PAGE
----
A Bay Area native, Jeff is thrilled to be at KCBS, a station he remembers his grandfather listening to during so many of their earliest visits. (Grandpa, now 95, still tunes in every day!) Jeff traces his passion for news back to his high school journalism teacher, who instilled in him both a fascination with, and a great respect for, the field. (The two remain friends to this day.)
Thinking that journalism would be a hobby and not a career, Jeff went off to U.C. Irvine to study civil engineering, and then to Cal Poly, San Luis Obispo, to get his M.B.A. Along the way, he began working in radio and set off on a circuitous path that first led him to KCBS in 1993. After two years as a part-time anchor/reporter for the station, Jeff left for fulltime work at KFBK in Sacramento, where he spent the next eight years anchoring drive-time news programs. He returned to KCBS in 2004.
During his career, Jeff has also worked as a television news writer (for KTVU’s Mornings on Two program), a traffic reporter, and a Capitol correspondent in Sacramento.
When not behind a microphone, Jeff spends much of his time working on his own various writing projects. A longtime sailboarder and recreational sailor, Jeff’s next big goal is to attempt to kiteboard. He’s still working up the nerve to sign up for lessons!
Jeff and his wife have two daughters, who along with their golden retriever, keep them extremely busy… and very happy!
Some dog owners use prong collars in order to get their pets to obey, but some animal experts are not encouraging their use and provide alternatives to the “medieval” training device.
In recent months, starfish, also known as sea stars, have been dying by the millions up and down the Pacific Coast. Over 20 species have been affected according to Dr. Jennifer Scarlett, a veterinarian with the San Francisco SPCA.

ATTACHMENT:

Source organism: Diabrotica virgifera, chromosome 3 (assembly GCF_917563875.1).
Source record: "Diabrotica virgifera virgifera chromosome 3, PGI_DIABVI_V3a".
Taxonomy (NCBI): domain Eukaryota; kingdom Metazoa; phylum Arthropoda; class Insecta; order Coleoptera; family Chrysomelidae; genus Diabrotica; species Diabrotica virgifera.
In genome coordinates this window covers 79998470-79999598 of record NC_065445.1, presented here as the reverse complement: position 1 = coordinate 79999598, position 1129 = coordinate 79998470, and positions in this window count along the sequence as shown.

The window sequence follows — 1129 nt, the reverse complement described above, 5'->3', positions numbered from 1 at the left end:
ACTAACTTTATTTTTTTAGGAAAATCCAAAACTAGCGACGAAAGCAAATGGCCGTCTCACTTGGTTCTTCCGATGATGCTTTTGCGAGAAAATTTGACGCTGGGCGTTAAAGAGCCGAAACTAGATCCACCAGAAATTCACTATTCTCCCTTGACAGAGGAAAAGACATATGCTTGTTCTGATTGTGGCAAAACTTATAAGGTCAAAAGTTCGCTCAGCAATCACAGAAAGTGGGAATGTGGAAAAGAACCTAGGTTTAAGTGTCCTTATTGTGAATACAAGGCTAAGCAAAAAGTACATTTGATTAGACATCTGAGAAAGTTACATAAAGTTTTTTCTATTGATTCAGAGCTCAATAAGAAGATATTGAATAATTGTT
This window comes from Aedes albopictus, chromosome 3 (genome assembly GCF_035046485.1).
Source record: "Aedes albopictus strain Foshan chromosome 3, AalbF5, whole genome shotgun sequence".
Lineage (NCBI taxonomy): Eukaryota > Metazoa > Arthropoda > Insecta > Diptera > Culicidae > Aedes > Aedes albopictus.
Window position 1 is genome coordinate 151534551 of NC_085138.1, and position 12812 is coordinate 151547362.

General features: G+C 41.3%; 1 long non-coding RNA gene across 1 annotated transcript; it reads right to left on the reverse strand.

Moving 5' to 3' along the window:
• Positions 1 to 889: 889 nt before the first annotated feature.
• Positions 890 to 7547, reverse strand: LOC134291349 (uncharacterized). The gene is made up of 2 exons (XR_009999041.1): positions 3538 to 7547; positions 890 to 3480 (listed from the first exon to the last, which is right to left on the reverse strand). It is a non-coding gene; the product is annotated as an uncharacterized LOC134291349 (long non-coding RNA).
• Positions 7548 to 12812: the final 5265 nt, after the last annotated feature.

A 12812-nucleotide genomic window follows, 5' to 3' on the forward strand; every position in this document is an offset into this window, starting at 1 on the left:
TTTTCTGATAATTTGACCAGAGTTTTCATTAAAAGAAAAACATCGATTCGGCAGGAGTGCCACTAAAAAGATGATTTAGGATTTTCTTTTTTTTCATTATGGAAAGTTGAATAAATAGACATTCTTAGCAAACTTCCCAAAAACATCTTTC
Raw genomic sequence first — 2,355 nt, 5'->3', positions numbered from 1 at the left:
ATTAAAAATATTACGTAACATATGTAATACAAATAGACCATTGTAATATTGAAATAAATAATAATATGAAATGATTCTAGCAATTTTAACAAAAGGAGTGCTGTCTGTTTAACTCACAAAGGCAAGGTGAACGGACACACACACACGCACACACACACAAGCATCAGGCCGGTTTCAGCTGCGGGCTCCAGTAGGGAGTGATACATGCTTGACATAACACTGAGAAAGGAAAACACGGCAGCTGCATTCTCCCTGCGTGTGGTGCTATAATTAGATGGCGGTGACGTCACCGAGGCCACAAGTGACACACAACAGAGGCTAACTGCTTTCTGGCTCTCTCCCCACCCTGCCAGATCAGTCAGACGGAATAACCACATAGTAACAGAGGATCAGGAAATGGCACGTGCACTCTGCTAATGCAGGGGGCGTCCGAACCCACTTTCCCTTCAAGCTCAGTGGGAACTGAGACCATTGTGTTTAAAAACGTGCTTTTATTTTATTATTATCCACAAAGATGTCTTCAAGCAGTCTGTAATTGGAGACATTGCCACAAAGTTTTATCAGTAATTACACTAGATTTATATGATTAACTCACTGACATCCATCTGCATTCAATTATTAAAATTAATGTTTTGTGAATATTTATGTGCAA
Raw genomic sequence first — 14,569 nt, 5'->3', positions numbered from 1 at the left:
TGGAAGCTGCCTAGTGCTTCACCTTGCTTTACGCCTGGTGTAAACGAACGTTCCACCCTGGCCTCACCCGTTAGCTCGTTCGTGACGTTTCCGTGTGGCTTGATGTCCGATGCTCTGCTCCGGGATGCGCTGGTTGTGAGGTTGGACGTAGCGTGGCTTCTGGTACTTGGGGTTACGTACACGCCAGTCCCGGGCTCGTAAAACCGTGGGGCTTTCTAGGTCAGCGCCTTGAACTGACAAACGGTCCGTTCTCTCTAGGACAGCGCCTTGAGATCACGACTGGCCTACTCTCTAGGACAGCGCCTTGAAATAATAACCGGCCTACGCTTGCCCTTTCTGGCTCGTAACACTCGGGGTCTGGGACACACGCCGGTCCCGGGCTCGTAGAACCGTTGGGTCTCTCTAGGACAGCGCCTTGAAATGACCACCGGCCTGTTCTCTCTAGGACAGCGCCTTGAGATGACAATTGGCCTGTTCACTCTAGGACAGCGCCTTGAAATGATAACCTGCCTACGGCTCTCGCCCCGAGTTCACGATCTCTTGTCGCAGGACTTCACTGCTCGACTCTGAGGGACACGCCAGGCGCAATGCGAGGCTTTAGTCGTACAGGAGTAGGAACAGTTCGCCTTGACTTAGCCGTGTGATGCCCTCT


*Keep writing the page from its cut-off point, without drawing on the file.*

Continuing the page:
Dr. Jennifer Scarlett from SF’s SPCA says coming across injured wildlife in the Bay Area may be common especially during the summer. She has tips on handling these types of situations.
Dr. Jennifer Scarlett says the trend of dogs being rushed to clinics with marijuana poisoning is a reality for the Bay Area and has some advice if your pet encounters what could be a very scary ordeal.
Summer is here and sometimes it can be a troublesome time for pets (dogs especially) who can easily suffer heat stroke if you don’t take some basic precautions.
Coping with the loss of a pet is rough, but Dr. Jennifer Scarlett from the San Francisco SPCA addresses the issue in this week’s Animal Update.
Tips from the SF SPCA’s Dr. Jennifer Scarlett on how to make the most of a road trip with your dog.
Dr. Jennifer Scarlett with the San Francisco SPCA reports on what pet owners can do when their animals are injured and on their way to the hospital.
Do you consider San Francisco to be one of the safest cities for pets in America? According to Dr. Jennifer Scarlett of the SF SPCA that’s a fact and there are several different animal rescue outlets in the city to back up her claim.
Animal shelters tend to get a lot of elderly cats and dogs in their facilities and the San Francisco SPCA is no different. According to the the facility’s co-president, these animals happen to make great companions for senior citizens.